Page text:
US Ends.com suggested, when posting a photo of a similar sign on eastbound I-70, that there is one speed limit for regular travelers and a second, lower speed limit for dust storms.
I took this photo in 2006 on I-70 in Utah, while MOH and I were traveling in an easterly direction. The sign was located near Cisco (location way below), and it's apparently no longer there, or anyhoo it isn't shown on the current rendition of Google Street View. The Colorado River is less than 10 miles to the south of the interstate, and one happens to be driving through an upland largely underlain by Mancos Shale, which often makes paved roads lose their originally smooth surface, leaving drivers and passengers alike to feel about the same as they would while driving over bad frost heaves on the Alaskan Highway between Destruction Bay, Yukon, and Tok, Alaska.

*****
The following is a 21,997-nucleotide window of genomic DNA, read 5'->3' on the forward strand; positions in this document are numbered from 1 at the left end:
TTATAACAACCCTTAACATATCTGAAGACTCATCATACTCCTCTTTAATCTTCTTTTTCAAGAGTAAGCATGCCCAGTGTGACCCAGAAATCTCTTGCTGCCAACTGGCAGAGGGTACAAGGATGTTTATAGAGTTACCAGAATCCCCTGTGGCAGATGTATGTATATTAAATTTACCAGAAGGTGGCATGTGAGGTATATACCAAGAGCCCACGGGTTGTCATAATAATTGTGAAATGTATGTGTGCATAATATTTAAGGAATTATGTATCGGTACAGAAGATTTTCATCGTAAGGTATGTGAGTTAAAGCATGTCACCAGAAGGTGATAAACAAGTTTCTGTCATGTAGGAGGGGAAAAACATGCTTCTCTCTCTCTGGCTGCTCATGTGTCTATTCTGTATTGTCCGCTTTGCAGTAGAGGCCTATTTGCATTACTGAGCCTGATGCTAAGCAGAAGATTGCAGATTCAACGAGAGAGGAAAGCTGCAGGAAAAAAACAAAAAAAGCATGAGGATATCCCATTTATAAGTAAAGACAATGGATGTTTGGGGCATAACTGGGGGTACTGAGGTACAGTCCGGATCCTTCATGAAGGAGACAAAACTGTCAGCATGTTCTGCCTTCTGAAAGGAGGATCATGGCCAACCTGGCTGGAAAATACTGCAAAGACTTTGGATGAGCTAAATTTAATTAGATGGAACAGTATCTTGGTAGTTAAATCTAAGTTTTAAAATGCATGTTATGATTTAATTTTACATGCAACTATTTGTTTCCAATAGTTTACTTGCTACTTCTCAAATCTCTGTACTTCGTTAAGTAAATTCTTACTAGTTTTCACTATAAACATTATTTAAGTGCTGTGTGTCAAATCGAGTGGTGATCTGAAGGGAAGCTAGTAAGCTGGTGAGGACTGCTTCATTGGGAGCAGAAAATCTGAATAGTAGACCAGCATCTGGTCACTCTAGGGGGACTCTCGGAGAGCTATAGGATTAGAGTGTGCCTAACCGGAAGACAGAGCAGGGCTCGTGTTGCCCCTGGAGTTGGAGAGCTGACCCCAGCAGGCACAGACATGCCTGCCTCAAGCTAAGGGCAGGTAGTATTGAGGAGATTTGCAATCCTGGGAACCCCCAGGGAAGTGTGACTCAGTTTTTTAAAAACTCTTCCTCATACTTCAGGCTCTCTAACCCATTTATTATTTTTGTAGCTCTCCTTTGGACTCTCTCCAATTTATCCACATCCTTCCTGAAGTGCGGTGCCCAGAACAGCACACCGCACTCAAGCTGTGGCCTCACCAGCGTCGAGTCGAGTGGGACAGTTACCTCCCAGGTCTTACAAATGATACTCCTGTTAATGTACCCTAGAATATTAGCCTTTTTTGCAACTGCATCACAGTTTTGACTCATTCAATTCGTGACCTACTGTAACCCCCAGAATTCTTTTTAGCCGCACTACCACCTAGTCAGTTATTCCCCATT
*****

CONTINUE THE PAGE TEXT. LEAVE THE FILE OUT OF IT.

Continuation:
Anyway, this is my first post in an off-and-on series of Thursday road sign posts. Many of the signs I've photographed over the years are standard mileage signs, exit signs, warning signs (curves, low flying aircraft, what-have-you), regulatory signs (stop, yield, do-this, do-that), mileposts (often photographed so I'll know where a certain roadcut or outcrop was located along the road), and other signs, some of which have nothing to do with the road (Iditarod signs, pub signs, signs on and inside buildings): anywhere signs, in other words.